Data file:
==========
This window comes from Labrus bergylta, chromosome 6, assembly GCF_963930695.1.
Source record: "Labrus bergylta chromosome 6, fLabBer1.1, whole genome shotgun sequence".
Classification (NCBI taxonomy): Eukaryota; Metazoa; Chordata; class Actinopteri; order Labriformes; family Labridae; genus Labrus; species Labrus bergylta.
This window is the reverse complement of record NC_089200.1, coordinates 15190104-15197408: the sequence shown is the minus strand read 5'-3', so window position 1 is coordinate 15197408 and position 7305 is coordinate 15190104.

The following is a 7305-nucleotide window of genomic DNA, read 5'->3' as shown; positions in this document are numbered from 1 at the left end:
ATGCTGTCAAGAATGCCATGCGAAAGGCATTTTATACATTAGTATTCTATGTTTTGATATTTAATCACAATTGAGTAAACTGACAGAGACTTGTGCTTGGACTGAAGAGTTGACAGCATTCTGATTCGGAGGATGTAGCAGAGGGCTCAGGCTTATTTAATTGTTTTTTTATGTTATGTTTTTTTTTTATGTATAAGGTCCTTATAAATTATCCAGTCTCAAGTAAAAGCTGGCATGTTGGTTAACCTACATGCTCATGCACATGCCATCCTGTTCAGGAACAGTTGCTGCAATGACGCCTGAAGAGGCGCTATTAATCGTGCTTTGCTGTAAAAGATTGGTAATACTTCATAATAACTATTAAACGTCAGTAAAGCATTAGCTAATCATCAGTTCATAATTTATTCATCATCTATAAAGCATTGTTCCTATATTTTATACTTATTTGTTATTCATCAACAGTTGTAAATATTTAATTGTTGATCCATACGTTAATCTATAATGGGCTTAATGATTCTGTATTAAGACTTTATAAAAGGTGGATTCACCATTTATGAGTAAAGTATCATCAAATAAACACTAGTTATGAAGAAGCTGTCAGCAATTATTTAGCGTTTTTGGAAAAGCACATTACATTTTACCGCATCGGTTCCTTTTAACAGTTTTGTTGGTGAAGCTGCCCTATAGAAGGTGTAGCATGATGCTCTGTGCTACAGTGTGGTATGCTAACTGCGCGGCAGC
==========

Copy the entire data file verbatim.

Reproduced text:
This window comes from Labrus bergylta, chromosome 6, assembly GCF_963930695.1.
Source record: "Labrus bergylta chromosome 6, fLabBer1.1, whole genome shotgun sequence".
Classification (NCBI taxonomy): Eukaryota; Metazoa; Chordata; class Actinopteri; order Labriformes; family Labridae; genus Labrus; species Labrus bergylta.
This window is the reverse complement of record NC_089200.1, coordinates 15190104-15197408: the sequence shown is the minus strand read 5'-3', so window position 1 is coordinate 15197408 and position 7305 is coordinate 15190104.

The following is a 7305-nucleotide window of genomic DNA, read 5'->3' as shown; positions in this document are numbered from 1 at the left end:
ATGCTGTCAAGAATGCCATGCGAAAGGCATTTTATACATTAGTATTCTATGTTTTGATATTTAATCACAATTGAGTAAACTGACAGAGACTTGTGCTTGGACTGAAGAGTTGACAGCATTCTGATTCGGAGGATGTAGCAGAGGGCTCAGGCTTATTTAATTGTTTTTTTATGTTATGTTTTTTTTTTATGTATAAGGTCCTTATAAATTATCCAGTCTCAAGTAAAAGCTGGCATGTTGGTTAACCTACATGCTCATGCACATGCCATCCTGTTCAGGAACAGTTGCTGCAATGACGCCTGAAGAGGCGCTATTAATCGTGCTTTGCTGTAAAAGATTGGTAATACTTCATAATAACTATTAAACGTCAGTAAAGCATTAGCTAATCATCAGTTCATAATTTATTCATCATCTATAAAGCATTGTTCCTATATTTTATACTTATTTGTTATTCATCAACAGTTGTAAATATTTAATTGTTGATCCATACGTTAATCTATAATGGGCTTAATGATTCTGTATTAAGACTTTATAAAAGGTGGATTCACCATTTATGAGTAAAGTATCATCAAATAAACACTAGTTATGAAGAAGCTGTCAGCAATTATTTAGCGTTTTTGGAAAAGCACATTACATTTTACCGCATCGGTTCCTTTTAACAGTTTTGTTGGTGAAGCTGCCCTATAGAAGGTGTAGCATGATGCTCTGTGCTACAGTGTGGTATGCTAACTGCGCGGCAGC